With rapt attention from all across the nation, the High Priest of Finance at the Federal Reserve took his position behind his presser pulpit. Biting his quivering lip again and again, he uttered his benediction over the US economy. He made sure to carefully speak the words I hear repeated across the nation like a mantra: “The Economy is Strong.”
It seems that, wherever I wander on my own through the concrete canyons, I keep hearing all the stock market evangelizers on Wall Street say, “The economy is strong.” I hear Goldman’s Fed acolytes say it surrounded by their Sachs of gold, but also I hear the merry band of Robinhood retail investors, who want to believe they are immortal, proclaim it out in the streets. I especially hear the televangelist economic gurus of our time who worship at the door of the Fed’s ecclesiastical temple — the Eccles Building — say it ALL THE TIME.
These are the words that keep up the spirits of mammon worshippers everywhere. They shore up the faith that maintains market sentiment into the rising fervor of a pentecostal crowd. They are calming words, reassuring words, even strengthening words — the Wall-Street equivalent of “A Mighty Fortress is Our Fed.”
Unlike the worshipping crowd, I feel nauseated every time I hear people singing that tune from a sidewalk cafe as I walk by, from a radio program playing in my car, or from High Priest Powell, himself. The cognitive dissonance between what I hear all these people saying and what I see for myself about the economy around me on Main Street causes my brain to churn like it has some kind of mental version of the stomach flu. I am sure those around me can hear and see as easily as I can what is happening in our world, so the disconnect between what they all claim to see and my own sense of reality makes me dizzy.
On what basis can anyone possibly think this is a strong economy? Look aground you, and let me point out a few ghosts, goblins and zombies that I see scattered like shadows throughout the scenery. I do it not to haunt you with woe-begotten tales fear but to reinforce what your sense of what are seeing, lest you waver in your own sense of reality and doubt your eyes as their lids start to droop under the opiate words of puppet master Powell. (All that I present is not much different for other nations right now either, so everyone can probably apply it wherever they live and maybe even multiply it to reinforce their sense of reality and their belief that they are not going insane IF they prefer reality over the hyped sentiment that pervades the wound-up world of finance.)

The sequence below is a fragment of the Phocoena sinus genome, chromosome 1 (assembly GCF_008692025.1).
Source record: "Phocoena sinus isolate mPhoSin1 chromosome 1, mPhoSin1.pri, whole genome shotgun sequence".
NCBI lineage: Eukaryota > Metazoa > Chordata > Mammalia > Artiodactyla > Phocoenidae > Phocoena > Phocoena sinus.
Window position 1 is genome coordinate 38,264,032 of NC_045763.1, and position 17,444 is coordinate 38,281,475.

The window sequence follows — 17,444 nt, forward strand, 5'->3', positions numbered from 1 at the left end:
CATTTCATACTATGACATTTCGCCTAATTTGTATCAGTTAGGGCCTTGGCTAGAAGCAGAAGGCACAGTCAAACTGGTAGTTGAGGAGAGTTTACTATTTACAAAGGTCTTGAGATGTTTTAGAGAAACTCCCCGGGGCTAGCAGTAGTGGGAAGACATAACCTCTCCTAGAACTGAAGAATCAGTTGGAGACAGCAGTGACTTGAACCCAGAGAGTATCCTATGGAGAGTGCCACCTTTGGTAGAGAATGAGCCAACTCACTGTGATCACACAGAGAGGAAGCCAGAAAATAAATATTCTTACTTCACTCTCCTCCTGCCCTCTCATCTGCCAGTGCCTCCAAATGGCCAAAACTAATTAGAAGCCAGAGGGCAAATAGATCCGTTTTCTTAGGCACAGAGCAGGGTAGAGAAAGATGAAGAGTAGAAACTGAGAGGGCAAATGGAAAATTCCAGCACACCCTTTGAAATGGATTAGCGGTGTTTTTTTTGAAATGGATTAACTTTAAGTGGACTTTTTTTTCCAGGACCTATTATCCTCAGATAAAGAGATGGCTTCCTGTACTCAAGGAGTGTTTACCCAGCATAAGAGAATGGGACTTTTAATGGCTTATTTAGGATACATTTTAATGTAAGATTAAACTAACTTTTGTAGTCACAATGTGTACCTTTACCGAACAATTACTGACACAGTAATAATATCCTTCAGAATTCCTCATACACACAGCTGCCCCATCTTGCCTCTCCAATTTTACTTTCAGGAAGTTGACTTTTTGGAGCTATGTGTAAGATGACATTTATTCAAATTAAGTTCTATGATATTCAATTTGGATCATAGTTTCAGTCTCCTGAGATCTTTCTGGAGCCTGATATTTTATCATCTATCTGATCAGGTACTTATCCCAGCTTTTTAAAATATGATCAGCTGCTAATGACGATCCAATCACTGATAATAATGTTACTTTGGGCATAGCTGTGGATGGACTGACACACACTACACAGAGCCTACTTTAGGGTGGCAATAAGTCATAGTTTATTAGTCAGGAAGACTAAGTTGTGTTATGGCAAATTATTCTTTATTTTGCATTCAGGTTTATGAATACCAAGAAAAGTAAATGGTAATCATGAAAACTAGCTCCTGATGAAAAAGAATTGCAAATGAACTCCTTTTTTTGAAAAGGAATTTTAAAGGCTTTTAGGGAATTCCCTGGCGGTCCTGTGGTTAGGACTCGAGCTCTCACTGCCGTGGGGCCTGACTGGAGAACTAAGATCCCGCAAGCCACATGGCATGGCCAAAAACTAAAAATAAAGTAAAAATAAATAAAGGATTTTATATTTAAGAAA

I’ll put it in simple bullet points to help it penetrate the fog.
Here is reality as I see it
GDP growth is shriveling rapidly and is probably lower than the Fed is letting on, and retreating GDP growth is never a sign of a strong economy.
The job market is not strong as Powell claimed it was due to a strong, healthy economy. It is tight because a huge part of the labor force quit for good in total disgust, leaving us incapacitated in production. Many of those retired for good (even Powell admits that) because their companies were destroyed by our various COVID lockdowns over the past two years. They were close enough to retirement that retraining or relocating made no sense to them. The job market has been made even tighter by the unconstitutional Biden vaccine mandates and then again by Omicron sending many out on temporary sick leave. All of those mean the market is NOT strong and healthy because of a growing, vibrant economy, as Powell claimed, but is tight because of economic ruination!
Headline unemployment is actually starting to rise again. That is never part of a strong economic picture.